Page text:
The parents of a one of three graffiti artists hit by a train at Loughborough Junction have paid tribute to their son and criticised the chairman of the Beckenham Conservative Association for calling the deceased "common scum".
Harrison Scott-Hood, 23, died alongside Alberto Fresneda Carrasco, 19, and Jack Gilbert, 23, while they were believed to be spray painting on train tracks in the early hours of Monday morning.
His mother Susie said Harrison had "phenomenal talent" and spoke of his "wicked sense of humour".
Susie Hood told ITV London: "It's sort of strange when you're his mother but it's not with Harry, he was actually very, very special.
"He lived his life, he lived it the way he wanted to live it, he was so kind and his talent was phenomenal, we did not realise. His art was his love, his passion, his photography was brilliant, he writes poetry, he raps, cooks brilliantly and a wicked sense of humour.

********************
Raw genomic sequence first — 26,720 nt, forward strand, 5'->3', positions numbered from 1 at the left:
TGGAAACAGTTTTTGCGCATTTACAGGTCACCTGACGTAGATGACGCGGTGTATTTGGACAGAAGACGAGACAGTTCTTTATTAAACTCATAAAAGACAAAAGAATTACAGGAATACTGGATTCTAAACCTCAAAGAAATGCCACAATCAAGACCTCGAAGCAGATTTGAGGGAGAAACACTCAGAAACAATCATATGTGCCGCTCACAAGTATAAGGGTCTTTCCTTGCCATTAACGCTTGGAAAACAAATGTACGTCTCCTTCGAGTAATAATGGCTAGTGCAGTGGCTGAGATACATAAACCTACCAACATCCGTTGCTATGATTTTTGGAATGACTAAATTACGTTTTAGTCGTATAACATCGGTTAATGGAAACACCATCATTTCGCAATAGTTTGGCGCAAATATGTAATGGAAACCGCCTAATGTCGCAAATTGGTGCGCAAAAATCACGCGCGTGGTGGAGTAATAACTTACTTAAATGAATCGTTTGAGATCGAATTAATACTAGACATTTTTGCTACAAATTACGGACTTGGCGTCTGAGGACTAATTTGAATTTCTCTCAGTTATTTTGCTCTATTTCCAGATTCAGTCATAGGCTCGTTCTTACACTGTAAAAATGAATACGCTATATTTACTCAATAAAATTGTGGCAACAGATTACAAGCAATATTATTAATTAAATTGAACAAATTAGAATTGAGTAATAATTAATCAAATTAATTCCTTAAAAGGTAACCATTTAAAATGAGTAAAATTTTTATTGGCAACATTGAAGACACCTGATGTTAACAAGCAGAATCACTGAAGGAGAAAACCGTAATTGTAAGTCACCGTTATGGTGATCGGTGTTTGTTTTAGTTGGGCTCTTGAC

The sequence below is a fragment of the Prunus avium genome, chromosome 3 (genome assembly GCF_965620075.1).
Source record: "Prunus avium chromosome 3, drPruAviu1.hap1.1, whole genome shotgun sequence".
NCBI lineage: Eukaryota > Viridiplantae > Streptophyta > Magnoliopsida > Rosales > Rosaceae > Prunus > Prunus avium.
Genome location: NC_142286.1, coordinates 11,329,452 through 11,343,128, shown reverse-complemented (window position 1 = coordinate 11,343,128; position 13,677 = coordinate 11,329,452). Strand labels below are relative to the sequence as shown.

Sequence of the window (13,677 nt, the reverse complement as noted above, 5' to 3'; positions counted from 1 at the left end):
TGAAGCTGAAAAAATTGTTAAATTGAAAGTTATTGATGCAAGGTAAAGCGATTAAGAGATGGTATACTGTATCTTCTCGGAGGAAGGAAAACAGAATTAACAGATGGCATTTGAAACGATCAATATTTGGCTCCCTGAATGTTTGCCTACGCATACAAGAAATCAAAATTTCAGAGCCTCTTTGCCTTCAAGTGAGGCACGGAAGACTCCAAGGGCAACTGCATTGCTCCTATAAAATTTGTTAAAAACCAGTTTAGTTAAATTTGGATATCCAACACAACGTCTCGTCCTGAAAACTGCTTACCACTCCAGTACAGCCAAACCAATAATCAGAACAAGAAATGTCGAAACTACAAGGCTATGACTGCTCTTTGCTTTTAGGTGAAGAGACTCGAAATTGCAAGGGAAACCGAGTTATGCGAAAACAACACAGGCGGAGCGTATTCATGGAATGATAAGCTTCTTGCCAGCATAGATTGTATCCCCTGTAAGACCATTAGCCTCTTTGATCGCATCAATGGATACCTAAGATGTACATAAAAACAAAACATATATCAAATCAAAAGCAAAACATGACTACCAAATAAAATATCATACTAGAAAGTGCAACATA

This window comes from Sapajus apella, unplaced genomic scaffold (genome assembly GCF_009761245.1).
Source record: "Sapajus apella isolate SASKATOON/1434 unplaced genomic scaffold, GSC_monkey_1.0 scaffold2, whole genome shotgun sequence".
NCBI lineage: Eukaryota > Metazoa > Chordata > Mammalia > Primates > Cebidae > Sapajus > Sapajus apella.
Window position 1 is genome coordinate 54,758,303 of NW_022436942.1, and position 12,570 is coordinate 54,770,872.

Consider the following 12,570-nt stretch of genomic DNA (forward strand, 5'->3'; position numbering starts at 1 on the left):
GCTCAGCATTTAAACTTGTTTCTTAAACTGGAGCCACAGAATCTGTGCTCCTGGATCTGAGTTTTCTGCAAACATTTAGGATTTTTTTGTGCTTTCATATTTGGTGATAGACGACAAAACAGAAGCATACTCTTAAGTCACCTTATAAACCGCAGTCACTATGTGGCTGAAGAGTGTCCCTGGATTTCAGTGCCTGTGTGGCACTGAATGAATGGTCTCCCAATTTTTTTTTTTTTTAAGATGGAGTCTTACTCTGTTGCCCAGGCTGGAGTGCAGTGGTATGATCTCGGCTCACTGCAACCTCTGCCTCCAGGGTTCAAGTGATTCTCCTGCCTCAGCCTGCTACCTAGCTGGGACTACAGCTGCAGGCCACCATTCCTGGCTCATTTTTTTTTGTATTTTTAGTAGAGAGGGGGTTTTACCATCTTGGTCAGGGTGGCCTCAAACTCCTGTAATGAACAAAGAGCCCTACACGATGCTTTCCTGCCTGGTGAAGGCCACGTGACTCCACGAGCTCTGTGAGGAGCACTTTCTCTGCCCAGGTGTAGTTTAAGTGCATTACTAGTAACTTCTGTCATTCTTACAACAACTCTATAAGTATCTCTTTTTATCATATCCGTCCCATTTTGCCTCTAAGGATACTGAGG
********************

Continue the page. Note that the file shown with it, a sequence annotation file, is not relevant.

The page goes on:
"He loved life and he just went for it.
"He added something to people's lives and that's what we've got from everyone, you cannot believe the written words we've had, pages and pages from people saying 'our lives are better because of knowing him' and the way that makes us feel is just so tremendously proud."
Brian Cooke chairman of the Beckenham Conservative Association and a former Transport for London tweeted criticism of press reports describing the three deceased as "graffiti artists".
Mr Cooke tweeted: “They are no such thing they are common scum and criminals who cost the railway millions and keep fares high.”
Mrs Hood said of Mr Cooke: "He's a coward and he's vile. That man can say those things about people, he doesn't know our son, he doesn't know where he comes from, he's ignorant, that's what he is totally ignorant."
Mr Cooke did not reply to ITV News' request for comment.